The Flywheel by Erin Gough (Hardie Grant Egmont, 1 February 2015)
THE FLYWHEEL is a funny and absolutely wonderful coming-of-age tale with a generous heaping of friendship and a dash of sweet romance.
Delilah is seventeen when her mum runs off to be with another man. Del persuades her heartbroken dad to go on holiday and see the world, leaving Del to help out at his café, the Flywheel, with Dominic the manager in charge. When a twist of circumstances means that Dominic can't work at the café anymore, Del is left on her own. Bullied at school for being a lesbian, Del decides that she's had enough of school and she drops out to run the café full-time. But can a seventeen-year-old girl run a café by herself and deal with her feelings for the beautiful girl who dances flamenco at the tapas restaurant opposite at the same time?
One of my favourite aspects of the book is reading about Del running the café. I always love it when YA books feature teenage characters entering the world of work, and it's just so awesome reading about Del trying to run a whole café by herself! It just added so much to the novel and I really admired Del for being able to keep it all together, though she does run into a lot of failures. She's a very headstrong character and I really love her. I thought her relationship with her dad was also lovely and that her dad seemed like such a sweetheart! I do wish there had been more of Del's dad, but the novel is about how well she copes in his absence, I suppose.
I absolutely loved the friendships in this book as well. Del's really good friends with Charlie, who is a delight: a fickle, charming rich boy who falls out of love just as soon as he falls into it, who pines over a different woman every week, who doesn't do well at school and has been kicked out of several already, whose mother died from cancer and whose dad doesn't care. Del and Charlie are really supportive of each other and they can always talk about girls together. There was just a really fabulous scene in the book when they get drunk together and they're both an absolute mess. I love how comfortable they are with each other.
I also love how Del was best friends with Lauren before but they've drifted apart since Del came out to her, because Del feels like Lauren doesn't seem to ever want to talk about the fact that Del likes girls and to ask Del what that's like for her. It was really relatable – sometimes you come out and you feel really isolated from your friends because it seems like, even though they're okay with the fact that you're not straight, they don't really seem to ever ask you anything about it or want to talk about your crushes or your problems with you, and you don't feel like you can tell them how hard it is to deal with other people's homophobia. I loved watching Del and Lauren try and mend their friendship and bridge that gap between them again.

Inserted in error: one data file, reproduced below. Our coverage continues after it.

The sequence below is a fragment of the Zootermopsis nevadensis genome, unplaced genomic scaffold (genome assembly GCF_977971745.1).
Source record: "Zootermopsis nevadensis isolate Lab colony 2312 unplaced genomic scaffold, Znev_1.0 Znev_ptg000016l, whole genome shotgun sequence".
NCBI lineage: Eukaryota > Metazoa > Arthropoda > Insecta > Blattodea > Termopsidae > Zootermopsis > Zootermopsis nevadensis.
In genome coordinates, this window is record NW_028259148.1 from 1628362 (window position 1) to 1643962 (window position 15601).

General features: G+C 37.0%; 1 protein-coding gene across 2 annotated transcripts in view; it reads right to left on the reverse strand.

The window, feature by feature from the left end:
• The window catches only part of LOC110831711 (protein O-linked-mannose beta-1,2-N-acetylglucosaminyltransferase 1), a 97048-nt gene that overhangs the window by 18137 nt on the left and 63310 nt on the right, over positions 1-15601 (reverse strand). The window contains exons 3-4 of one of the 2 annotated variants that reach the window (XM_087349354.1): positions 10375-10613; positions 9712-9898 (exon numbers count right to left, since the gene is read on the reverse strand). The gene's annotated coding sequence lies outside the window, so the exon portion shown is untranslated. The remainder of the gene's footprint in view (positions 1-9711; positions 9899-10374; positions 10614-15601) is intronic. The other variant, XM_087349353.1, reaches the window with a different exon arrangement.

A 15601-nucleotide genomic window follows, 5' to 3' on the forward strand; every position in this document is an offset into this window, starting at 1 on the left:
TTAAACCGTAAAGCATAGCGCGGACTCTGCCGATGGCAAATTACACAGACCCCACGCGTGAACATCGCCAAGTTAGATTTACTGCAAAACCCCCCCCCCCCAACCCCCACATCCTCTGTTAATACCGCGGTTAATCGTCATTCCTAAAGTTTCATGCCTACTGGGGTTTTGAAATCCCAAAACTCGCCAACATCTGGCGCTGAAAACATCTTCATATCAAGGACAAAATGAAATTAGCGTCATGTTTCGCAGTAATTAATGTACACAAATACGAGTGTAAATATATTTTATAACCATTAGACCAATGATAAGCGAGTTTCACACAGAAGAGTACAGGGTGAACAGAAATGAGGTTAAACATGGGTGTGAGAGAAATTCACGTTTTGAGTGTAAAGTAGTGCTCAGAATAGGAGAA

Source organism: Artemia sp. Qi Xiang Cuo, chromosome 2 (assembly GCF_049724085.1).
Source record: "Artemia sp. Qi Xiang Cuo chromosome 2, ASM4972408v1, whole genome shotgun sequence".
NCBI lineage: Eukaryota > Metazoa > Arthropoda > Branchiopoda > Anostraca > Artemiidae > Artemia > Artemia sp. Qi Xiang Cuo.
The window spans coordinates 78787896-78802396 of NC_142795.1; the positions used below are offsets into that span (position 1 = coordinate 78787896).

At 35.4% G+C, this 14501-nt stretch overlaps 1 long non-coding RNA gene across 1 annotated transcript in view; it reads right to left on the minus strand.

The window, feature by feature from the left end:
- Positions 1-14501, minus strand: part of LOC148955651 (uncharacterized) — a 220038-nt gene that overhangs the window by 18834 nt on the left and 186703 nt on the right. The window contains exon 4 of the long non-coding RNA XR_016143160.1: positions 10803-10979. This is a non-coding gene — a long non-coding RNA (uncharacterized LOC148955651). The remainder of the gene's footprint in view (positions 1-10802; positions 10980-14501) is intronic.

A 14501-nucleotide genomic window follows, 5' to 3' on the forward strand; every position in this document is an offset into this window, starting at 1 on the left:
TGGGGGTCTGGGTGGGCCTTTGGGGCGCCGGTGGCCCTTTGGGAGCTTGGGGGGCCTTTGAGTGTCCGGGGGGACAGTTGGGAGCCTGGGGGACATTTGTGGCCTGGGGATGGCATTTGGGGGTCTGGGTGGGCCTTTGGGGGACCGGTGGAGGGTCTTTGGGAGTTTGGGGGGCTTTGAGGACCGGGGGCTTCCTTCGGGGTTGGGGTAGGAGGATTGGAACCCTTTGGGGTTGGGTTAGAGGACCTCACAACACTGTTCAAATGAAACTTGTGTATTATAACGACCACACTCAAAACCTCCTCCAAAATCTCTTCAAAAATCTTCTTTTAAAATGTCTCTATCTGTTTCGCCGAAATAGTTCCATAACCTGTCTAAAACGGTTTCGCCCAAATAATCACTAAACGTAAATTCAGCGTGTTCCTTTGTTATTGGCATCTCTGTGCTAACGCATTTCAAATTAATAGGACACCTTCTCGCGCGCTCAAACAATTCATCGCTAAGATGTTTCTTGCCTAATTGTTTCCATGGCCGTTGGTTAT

Del had struck up an unlikely friendship with Georgina, one of the popular girls at school before the start of this book and they'd ended up fooling around together before Georgina suddenly turned on her and spread it round the whole school that Del had perved on her and tried to pressure her into doing things she didn't want to do, and it was so heartbreaking to read about. Those were some of my favourite parts of the book, Del's bitter memories of the times she and Georgina had kissed and touched each other.
I thought that in comparison to Del's past with Georgina, her present love story with Rosa is actually not as well developed. I really liked Rosa as a character: she's a very passionate and driven person who campaigns to save the local library from demolition, and she uses these great campaigning skills to help Del with her café as well. She's conflicted about dancing flamenco at the tapas bar because she's been doing it for so long and she's tired of it, but it makes her family happy. She's definitely an interesting character in her own right, but I just wasn't so sure that her and Del's attraction to each other was that convincingly portrayed and their romance turned out to be the part of the novel that I cared the least about. That's not to say I didn't care about it at all: it was cute and I definitely rooted for them, but I just wished there had been even more of a spark and that they would have spent more time with each other, talking and getting to know each other better.
Even though I wasn't 100% into the romance, I'm so glad I got to read THE FLYWHEEL. It's an engaging and heartwarming book which shines with life and brims with happiness. You all need to read it!